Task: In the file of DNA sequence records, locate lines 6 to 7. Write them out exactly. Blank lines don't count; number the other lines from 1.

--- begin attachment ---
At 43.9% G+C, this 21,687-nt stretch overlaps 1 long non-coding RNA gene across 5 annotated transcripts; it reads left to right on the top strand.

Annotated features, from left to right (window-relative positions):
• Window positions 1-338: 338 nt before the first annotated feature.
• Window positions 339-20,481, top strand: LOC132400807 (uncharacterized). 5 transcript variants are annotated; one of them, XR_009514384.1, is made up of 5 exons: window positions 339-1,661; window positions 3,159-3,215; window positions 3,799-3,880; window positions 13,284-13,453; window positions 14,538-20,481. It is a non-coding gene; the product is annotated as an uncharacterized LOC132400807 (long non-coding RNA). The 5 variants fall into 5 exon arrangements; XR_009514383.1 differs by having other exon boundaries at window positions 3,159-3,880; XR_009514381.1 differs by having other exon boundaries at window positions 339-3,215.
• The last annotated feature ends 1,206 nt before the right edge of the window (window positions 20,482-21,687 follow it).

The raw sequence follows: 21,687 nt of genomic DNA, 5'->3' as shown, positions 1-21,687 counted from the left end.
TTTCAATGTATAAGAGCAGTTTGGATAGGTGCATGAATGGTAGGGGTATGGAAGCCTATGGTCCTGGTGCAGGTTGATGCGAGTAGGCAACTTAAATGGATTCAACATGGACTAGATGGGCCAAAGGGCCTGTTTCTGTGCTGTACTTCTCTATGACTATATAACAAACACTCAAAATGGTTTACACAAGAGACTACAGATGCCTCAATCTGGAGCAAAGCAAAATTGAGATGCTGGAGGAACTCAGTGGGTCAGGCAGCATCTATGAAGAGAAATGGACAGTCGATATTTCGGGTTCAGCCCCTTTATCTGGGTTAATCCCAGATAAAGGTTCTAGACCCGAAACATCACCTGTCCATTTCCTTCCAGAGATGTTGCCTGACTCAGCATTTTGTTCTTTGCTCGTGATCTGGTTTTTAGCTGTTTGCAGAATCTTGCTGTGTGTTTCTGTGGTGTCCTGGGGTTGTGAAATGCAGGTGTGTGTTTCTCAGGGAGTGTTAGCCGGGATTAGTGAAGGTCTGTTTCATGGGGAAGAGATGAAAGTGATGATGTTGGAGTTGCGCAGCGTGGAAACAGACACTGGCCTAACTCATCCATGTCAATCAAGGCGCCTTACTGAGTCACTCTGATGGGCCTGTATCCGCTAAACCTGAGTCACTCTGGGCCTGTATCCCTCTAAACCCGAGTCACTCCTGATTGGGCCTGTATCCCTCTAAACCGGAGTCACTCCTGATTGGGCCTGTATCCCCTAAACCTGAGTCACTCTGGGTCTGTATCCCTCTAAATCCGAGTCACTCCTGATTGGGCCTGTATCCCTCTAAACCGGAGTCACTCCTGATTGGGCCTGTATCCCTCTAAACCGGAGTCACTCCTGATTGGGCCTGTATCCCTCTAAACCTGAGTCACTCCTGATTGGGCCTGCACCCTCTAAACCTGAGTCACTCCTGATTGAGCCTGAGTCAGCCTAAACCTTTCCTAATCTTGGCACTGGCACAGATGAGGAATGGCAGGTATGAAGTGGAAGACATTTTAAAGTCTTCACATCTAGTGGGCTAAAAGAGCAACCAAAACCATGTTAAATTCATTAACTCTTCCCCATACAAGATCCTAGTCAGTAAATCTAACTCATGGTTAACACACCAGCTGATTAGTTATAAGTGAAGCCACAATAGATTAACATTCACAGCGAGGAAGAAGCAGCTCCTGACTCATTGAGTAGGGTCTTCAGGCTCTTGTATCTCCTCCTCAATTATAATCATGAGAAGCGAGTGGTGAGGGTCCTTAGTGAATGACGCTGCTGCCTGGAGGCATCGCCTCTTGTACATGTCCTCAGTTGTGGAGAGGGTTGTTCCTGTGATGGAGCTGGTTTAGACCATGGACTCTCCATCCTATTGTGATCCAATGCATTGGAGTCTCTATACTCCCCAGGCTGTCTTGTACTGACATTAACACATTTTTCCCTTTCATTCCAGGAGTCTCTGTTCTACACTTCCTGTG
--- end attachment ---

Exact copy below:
The raw sequence follows: 21,687 nt of genomic DNA, 5'->3' as shown, positions 1-21,687 counted from the left end.
TTTCAATGTATAAGAGCAGTTTGGATAGGTGCATGAATGGTAGGGGTATGGAAGCCTATGGTCCTGGTGCAGGTTGATGCGAGTAGGCAACTTAAATGGATTCAACATGGACTAGATGGGCCAAAGGGCCTGTTTCTGTGCTGTACTTCTCTATGACTATATAACAAACACTCAAAATGGTTTACACAAGAGACTACAGATGCCTCAATCTGGAGCAAAGCAAAATTGAGATGCTGGAGGAACTCAGTGGGTCAGGCAGCATCTATGAAGAGAAATGGACAGTCGATATTTCGGGTTCAGCCCCTTTATCTGGGTTAATCCCAGATAAAGGTTCTAGACCCGAAACATCACCTGTCCATTTCCTTCCAGAGATGTTGCCTGACTCAGCATTTTGTTCTTTGCTCGTGATCTGGTTTTTAGCTGTTTGCAGAATCTTGCTGTGTGTTTCTGTGGTGTCCTGGGGTTGTGAAATGCAGGTGTGTGTTTCTCAGGGAGTGTTAGCCGGGATTAGTGAAGGTCTGTTTCATGGGGAAGAGATGAAAGTGATGATGTTGGAGTTGCGCAGCGTGGAAACAGACACTGGCCTAACTCATCCATGTCAATCAAGGCGCCTTACTGAGTCACTCTGATGGGCCTGTATCCGCTAAACCTGAGTCACTCTGGGCCTGTATCCCTCTAAACCCGAGTCACTCCTGATTGGGCCTGTATCCCTCTAAACCGGAGTCACTCCTGATTGGGCCTGTATCCCCTAAACCTGAGTCACTCTGGGTCTGTATCCCTCTAAATCCGAGTCACTCCTGATTGGGCCTGTATCCCTCTAAACCGGAGTCACTCCTGATTGGGCCTGTATCCCTCTAAACCGGAGTCACTCCTGATTGGGCCTGTATCCCTCTAAACCTGAGTCACTCCTGATTGGGCCTGCACCCTCTAAACCTGAGTCACTCCTGATTGAGCCTGAGTCAGCCTAAACCTTTCCTAATCTTGGCACTGGCACAGATGAGGAATGGCAGGTATGAAGTGGAAGACATTTTAAAGTCTTCACATCTAGTGGGCTAAAAGAGCAACCAAAACCATGTTAAATTCATTAACTCTTCCCCATACAAGATCCTAGTCAGTAAATCTAACTCATGGTTAACACACCAGCTGATTAGTTATAAGTGAAGCCACAATAGATTAACATTCACAGCGAGGAAGAAGCAGCTCCTGACTCATTGAGTAGGGTCTTCAGGCTCTTGTATCTCCTCCTCAATTATAATCATGAGAAGCGAGTGGTGAGGGTCCTTAGTGAATGACGCTGCTGCCTGGAGGCATCGCCTCTTGTACATGTCCTCAGTTGTGGAGAGGGTTGTTCCTGTGATGGAGCTGGTTTAGACCATGGACTCTCCATCCTATTGTGATCCAATGCATTGGAGTCTCTATACTCCCCAGGCTGTCTTGTACTGACATTAACACATTTTTCCCTTTCATTCCAGGAGTCTCTGTTCTACACTTCCTGTG